In reporting the results of your modeling efforts, you need to be explicit about the methods used, the assumptions made, the limitations on your model’s range of application, potential sources of bias, and the method of validation (see the following chapter). The section on “Limitations of the Logistic Regression”2 from Bent and Archfield [2002], a publication of the USGC, is ideal in this regard:

The logistic regression equation developed is applicable for stream sites with drainage areas between 0.02 and 7.00 mi2 in the South Coastal Basin and between 0.14 and 8.94 mi2 in the remainder of Massachusetts, because these were the smallest and largest drainage areas used in equation development for their respective areas. [The authors go on to subdivide the area.]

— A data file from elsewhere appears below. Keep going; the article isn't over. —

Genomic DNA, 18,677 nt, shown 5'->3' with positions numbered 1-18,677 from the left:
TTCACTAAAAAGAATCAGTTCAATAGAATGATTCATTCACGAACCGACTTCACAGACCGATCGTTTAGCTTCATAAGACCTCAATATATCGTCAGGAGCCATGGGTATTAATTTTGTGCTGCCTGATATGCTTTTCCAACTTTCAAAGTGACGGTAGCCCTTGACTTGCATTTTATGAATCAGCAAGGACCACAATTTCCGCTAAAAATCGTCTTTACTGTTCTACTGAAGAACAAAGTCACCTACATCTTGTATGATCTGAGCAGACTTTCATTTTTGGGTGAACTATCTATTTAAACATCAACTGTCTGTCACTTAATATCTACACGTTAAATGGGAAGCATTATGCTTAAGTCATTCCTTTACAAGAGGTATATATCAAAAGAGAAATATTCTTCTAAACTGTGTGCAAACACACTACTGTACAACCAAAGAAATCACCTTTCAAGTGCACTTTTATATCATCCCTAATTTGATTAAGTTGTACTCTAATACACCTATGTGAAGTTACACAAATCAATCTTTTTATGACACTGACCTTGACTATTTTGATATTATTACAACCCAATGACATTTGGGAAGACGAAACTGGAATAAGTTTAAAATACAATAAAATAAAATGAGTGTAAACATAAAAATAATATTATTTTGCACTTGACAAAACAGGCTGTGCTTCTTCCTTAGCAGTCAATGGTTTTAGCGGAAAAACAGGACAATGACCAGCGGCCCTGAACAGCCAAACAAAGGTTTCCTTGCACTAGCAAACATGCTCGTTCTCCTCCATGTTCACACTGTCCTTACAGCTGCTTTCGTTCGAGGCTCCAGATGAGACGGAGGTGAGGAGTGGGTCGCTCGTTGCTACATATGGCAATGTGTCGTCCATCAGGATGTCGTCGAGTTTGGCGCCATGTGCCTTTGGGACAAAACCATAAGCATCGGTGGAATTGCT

The equation may not be reliable for losing reaches of streams, such as for streams that flow off area underlain by till or bedrock onto an area underlain by stratified-drift deposits (these areas are likely more prevalent where hillsides meet river valleys in central and western Massachusetts). At this juncture of the different underlying surficial deposit types, the stream can lose stream flow through its streambed. Generally, a losing stream reach occurs where the water table does not intersect the streambed in the channel (water table is below the streambed) during low-flow periods. In these reaches, the equation would tend to overestimate the probability of a stream flowing perennially at a site. ...

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